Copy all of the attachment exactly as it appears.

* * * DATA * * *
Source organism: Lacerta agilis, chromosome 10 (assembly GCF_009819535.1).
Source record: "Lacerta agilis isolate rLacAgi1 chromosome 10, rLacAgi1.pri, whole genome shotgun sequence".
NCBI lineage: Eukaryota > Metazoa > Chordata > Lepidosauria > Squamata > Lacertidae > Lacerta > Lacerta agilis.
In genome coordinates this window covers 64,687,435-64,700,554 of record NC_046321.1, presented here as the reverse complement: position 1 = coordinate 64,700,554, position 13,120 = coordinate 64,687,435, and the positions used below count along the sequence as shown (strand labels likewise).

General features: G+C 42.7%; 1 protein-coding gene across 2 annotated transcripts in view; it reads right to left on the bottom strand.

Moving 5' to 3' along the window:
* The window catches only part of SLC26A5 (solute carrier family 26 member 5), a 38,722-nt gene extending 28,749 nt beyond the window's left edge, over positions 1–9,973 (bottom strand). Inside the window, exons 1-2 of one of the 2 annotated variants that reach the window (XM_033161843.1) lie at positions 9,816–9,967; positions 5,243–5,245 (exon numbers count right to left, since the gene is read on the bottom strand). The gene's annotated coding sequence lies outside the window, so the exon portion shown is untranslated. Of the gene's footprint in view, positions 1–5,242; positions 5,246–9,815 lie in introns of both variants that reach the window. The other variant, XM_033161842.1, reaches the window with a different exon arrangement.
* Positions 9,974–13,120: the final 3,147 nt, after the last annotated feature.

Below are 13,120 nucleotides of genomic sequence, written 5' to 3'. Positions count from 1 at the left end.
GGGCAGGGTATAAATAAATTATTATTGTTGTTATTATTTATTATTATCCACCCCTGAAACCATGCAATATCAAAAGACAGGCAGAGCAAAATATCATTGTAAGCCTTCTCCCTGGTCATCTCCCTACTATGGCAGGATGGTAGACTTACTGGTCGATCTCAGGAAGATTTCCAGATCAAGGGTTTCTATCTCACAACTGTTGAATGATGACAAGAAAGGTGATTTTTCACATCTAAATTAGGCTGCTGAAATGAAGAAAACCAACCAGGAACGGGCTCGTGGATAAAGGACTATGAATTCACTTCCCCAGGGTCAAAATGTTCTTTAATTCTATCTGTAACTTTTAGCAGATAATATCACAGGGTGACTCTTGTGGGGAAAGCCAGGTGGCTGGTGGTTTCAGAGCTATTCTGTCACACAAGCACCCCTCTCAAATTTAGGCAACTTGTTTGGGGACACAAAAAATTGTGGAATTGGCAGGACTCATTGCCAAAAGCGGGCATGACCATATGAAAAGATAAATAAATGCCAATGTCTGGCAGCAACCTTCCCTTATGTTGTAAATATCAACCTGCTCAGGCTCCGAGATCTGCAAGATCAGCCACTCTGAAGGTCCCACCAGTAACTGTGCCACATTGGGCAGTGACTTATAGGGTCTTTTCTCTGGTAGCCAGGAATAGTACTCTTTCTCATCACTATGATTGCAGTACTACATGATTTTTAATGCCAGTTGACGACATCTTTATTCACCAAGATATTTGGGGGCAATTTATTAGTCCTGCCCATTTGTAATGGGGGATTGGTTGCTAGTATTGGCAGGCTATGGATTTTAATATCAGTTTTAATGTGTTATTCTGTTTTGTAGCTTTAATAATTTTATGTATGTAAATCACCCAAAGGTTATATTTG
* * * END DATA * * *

Source organism: Lacerta agilis, chromosome 10 (assembly GCF_009819535.1).
Source record: "Lacerta agilis isolate rLacAgi1 chromosome 10, rLacAgi1.pri, whole genome shotgun sequence".
NCBI lineage: Eukaryota > Metazoa > Chordata > Lepidosauria > Squamata > Lacertidae > Lacerta > Lacerta agilis.
In genome coordinates this window covers 64,687,435-64,700,554 of record NC_046321.1, presented here as the reverse complement: position 1 = coordinate 64,700,554, position 13,120 = coordinate 64,687,435, and the positions used below count along the sequence as shown (strand labels likewise).

General features: G+C 42.7%; 1 protein-coding gene across 2 annotated transcripts in view; it reads right to left on the bottom strand.

Moving 5' to 3' along the window:
* The window catches only part of SLC26A5 (solute carrier family 26 member 5), a 38,722-nt gene extending 28,749 nt beyond the window's left edge, over positions 1–9,973 (bottom strand). Inside the window, exons 1-2 of one of the 2 annotated variants that reach the window (XM_033161843.1) lie at positions 9,816–9,967; positions 5,243–5,245 (exon numbers count right to left, since the gene is read on the bottom strand). The gene's annotated coding sequence lies outside the window, so the exon portion shown is untranslated. Of the gene's footprint in view, positions 1–5,242; positions 5,246–9,815 lie in introns of both variants that reach the window. The other variant, XM_033161842.1, reaches the window with a different exon arrangement.
* Positions 9,974–13,120: the final 3,147 nt, after the last annotated feature.

Below are 13,120 nucleotides of genomic sequence, written 5' to 3'. Positions count from 1 at the left end.
GGGCAGGGTATAAATAAATTATTATTGTTGTTATTATTTATTATTATCCACCCCTGAAACCATGCAATATCAAAAGACAGGCAGAGCAAAATATCATTGTAAGCCTTCTCCCTGGTCATCTCCCTACTATGGCAGGATGGTAGACTTACTGGTCGATCTCAGGAAGATTTCCAGATCAAGGGTTTCTATCTCACAACTGTTGAATGATGACAAGAAAGGTGATTTTTCACATCTAAATTAGGCTGCTGAAATGAAGAAAACCAACCAGGAACGGGCTCGTGGATAAAGGACTATGAATTCACTTCCCCAGGGTCAAAATGTTCTTTAATTCTATCTGTAACTTTTAGCAGATAATATCACAGGGTGACTCTTGTGGGGAAAGCCAGGTGGCTGGTGGTTTCAGAGCTATTCTGTCACACAAGCACCCCTCTCAAATTTAGGCAACTTGTTTGGGGACACAAAAAATTGTGGAATTGGCAGGACTCATTGCCAAAAGCGGGCATGACCATATGAAAAGATAAATAAATGCCAATGTCTGGCAGCAACCTTCCCTTATGTTGTAAATATCAACCTGCTCAGGCTCCGAGATCTGCAAGATCAGCCACTCTGAAGGTCCCACCAGTAACTGTGCCACATTGGGCAGTGACTTATAGGGTCTTTTCTCTGGTAGCCAGGAATAGTACTCTTTCTCATCACTATGATTGCAGTACTACATGATTTTTAATGCCAGTTGACGACATCTTTATTCACCAAGATATTTGGGGGCAATTTATTAGTCCTGCCCATTTGTAATGGGGGATTGGTTGCTAGTATTGGCAGGCTATGGATTTTAATATCAGTTTTAATGTGTTATTCTGTTTTGTAGCTTTAATAATTTTATGTATGTAAATCACCCAAAGGTTATATTTG